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Protecting Pollinators

Pollinators are vital to the health of natural food webs and the functioning of ecosystems as they transfer pollen from flower to flower, fertilizing plants and leading to the growth of fruit, vegetables and grains. Pollinators include vertebrates like birds, bats and mice and invertebrates including flies, ants, wasps, spiders, beetles, butterflies, moths and bees.

Many pollinators are in serious decline in the United States and worldwide. Pollinator decline is not completely understood but disease, habitat loss, pesticide use and climate change all may play a role.

The Audubon Society of Rhode Island is committed to supporting the diversity and health of pollinators through environmental education, advocacy for sound policies, and conservation of pollinator habitat and species.

Why are Pollinators Important?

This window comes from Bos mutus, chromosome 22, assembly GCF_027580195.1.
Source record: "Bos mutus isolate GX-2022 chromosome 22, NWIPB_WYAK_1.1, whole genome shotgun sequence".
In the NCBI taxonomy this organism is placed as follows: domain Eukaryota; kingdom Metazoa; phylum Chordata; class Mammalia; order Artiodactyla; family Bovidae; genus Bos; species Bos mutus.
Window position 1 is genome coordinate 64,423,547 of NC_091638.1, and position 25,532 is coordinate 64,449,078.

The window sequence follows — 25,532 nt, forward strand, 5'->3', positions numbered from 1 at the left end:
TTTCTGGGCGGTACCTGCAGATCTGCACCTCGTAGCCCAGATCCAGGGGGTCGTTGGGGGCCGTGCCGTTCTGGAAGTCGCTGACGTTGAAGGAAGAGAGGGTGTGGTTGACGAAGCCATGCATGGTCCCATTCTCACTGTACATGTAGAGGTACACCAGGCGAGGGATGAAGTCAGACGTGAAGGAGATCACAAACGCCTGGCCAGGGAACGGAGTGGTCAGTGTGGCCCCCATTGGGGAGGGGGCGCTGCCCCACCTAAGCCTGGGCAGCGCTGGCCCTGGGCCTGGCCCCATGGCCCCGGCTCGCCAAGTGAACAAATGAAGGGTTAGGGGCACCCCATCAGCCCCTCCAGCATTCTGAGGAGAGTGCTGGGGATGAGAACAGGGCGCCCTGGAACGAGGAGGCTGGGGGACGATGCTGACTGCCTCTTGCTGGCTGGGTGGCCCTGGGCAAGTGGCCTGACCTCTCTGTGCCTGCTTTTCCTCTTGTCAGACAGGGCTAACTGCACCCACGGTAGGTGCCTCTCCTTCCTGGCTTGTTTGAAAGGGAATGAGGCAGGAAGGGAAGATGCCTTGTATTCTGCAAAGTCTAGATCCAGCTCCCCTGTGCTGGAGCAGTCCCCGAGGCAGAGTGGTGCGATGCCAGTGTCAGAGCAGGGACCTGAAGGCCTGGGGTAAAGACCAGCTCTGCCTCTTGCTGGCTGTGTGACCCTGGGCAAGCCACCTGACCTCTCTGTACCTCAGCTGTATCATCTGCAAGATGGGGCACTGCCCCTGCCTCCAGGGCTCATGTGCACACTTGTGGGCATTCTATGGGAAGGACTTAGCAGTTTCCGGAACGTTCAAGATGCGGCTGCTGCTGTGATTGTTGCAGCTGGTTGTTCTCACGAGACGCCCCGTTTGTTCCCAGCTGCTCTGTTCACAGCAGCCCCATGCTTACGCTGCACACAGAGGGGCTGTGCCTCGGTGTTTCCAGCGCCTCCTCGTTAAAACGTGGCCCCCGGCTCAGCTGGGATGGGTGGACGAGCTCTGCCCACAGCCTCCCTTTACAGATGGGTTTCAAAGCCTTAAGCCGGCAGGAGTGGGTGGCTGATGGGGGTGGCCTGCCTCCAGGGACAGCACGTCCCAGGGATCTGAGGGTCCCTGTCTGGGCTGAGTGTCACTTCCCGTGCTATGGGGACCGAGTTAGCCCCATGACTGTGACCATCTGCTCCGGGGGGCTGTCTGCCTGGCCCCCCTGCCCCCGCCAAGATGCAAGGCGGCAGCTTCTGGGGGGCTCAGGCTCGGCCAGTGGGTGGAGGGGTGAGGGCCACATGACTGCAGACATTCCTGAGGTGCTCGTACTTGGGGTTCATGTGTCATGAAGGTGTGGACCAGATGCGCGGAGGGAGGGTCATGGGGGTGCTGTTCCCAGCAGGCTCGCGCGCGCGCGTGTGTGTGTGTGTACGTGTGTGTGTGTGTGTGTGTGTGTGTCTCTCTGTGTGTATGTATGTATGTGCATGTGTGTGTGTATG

Approximately 80% of the world’s flowering plants require pollinators to reproduce. In the United States alone, more than 100 species of plants require pollinators. The fruits and seeds that result provide food, beverages, fibers, fuel, medicine and other goods. The value of pollinated crops in the United States was estimated at $50 billion in 2020.

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Latest Pollinator News

Get the buzz on pollinator news and upcoming events.

The case against harmful neonicotinoid insecticides grows as pollinator populations decline. Environmental groups, legislators, and supporters gathered on May 11, 2022, at the Roger Williams Botanical Center in Providence for a legislative breakfast and speaking event to rally support for legislation that would restrict the use of harmful neonicotinoid insecticides (neonics) in Rhode Island.

Connecticut, Maine, Massachusetts, and Vermont all regulate the use of neonicotinoid pesticides. It is time to pass this legislation to protect not only our pollinators but all Rhode Islanders. We need YOUR voice to help move this important bill forward!

Pollinators play a critical role in our ecosystems and agriculture. This year, thanks to legislation reintroduced by Representative Kislak and Senator Miller, Rhode Island has the chance to protect bees, birds, and butterflies from harmful pesticides. Read our Boston Globe op-ed, written by Audubon Senior Director of Policy Priscilla De La Cruz and The Nature Conservancy in Rhode Island's Climate & Energy Program Manager Sue AnderBois.

  • May 2019 - 2020

  • May 2019 - 2020